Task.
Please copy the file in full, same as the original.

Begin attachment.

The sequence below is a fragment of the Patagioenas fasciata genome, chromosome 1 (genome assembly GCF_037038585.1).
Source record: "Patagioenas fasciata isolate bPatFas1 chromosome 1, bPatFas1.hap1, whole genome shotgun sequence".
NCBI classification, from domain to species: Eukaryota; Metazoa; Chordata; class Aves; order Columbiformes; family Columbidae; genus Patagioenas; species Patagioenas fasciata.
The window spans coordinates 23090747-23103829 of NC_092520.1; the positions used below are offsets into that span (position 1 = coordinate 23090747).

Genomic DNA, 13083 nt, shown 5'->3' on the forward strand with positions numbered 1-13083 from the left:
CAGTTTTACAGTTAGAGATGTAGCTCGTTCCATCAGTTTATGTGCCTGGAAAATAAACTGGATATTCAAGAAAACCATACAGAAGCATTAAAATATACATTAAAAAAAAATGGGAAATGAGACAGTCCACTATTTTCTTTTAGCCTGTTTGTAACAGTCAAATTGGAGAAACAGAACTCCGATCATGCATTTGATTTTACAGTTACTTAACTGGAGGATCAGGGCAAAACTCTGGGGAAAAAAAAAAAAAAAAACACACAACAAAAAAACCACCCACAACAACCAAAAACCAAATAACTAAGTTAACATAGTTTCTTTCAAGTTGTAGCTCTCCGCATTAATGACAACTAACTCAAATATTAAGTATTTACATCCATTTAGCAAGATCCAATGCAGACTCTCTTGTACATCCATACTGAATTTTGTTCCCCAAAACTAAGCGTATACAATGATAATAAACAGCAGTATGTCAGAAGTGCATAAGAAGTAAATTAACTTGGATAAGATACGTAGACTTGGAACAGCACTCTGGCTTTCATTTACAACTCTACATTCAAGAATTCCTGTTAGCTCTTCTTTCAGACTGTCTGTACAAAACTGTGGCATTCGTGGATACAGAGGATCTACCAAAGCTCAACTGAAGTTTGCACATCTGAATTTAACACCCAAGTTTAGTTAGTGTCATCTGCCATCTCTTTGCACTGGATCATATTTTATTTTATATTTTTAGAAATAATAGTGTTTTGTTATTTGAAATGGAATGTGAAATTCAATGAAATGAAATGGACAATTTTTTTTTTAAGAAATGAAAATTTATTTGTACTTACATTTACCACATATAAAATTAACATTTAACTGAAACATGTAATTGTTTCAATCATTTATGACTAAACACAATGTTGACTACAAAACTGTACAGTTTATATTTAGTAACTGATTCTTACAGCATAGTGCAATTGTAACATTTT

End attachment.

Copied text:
The sequence below is a fragment of the Patagioenas fasciata genome, chromosome 1 (genome assembly GCF_037038585.1).
Source record: "Patagioenas fasciata isolate bPatFas1 chromosome 1, bPatFas1.hap1, whole genome shotgun sequence".
NCBI classification, from domain to species: Eukaryota; Metazoa; Chordata; class Aves; order Columbiformes; family Columbidae; genus Patagioenas; species Patagioenas fasciata.
The window spans coordinates 23090747-23103829 of NC_092520.1; the positions used below are offsets into that span (position 1 = coordinate 23090747).

Genomic DNA, 13083 nt, shown 5'->3' on the forward strand with positions numbered 1-13083 from the left:
CAGTTTTACAGTTAGAGATGTAGCTCGTTCCATCAGTTTATGTGCCTGGAAAATAAACTGGATATTCAAGAAAACCATACAGAAGCATTAAAATATACATTAAAAAAAAATGGGAAATGAGACAGTCCACTATTTTCTTTTAGCCTGTTTGTAACAGTCAAATTGGAGAAACAGAACTCCGATCATGCATTTGATTTTACAGTTACTTAACTGGAGGATCAGGGCAAAACTCTGGGGAAAAAAAAAAAAAAAAACACACAACAAAAAAACCACCCACAACAACCAAAAACCAAATAACTAAGTTAACATAGTTTCTTTCAAGTTGTAGCTCTCCGCATTAATGACAACTAACTCAAATATTAAGTATTTACATCCATTTAGCAAGATCCAATGCAGACTCTCTTGTACATCCATACTGAATTTTGTTCCCCAAAACTAAGCGTATACAATGATAATAAACAGCAGTATGTCAGAAGTGCATAAGAAGTAAATTAACTTGGATAAGATACGTAGACTTGGAACAGCACTCTGGCTTTCATTTACAACTCTACATTCAAGAATTCCTGTTAGCTCTTCTTTCAGACTGTCTGTACAAAACTGTGGCATTCGTGGATACAGAGGATCTACCAAAGCTCAACTGAAGTTTGCACATCTGAATTTAACACCCAAGTTTAGTTAGTGTCATCTGCCATCTCTTTGCACTGGATCATATTTTATTTTATATTTTTAGAAATAATAGTGTTTTGTTATTTGAAATGGAATGTGAAATTCAATGAAATGAAATGGACAATTTTTTTTTTAAGAAATGAAAATTTATTTGTACTTACATTTACCACATATAAAATTAACATTTAACTGAAACATGTAATTGTTTCAATCATTTATGACTAAACACAATGTTGACTACAAAACTGTACAGTTTATATTTAGTAACTGATTCTTACAGCATAGTGCAATTGTAACATTTT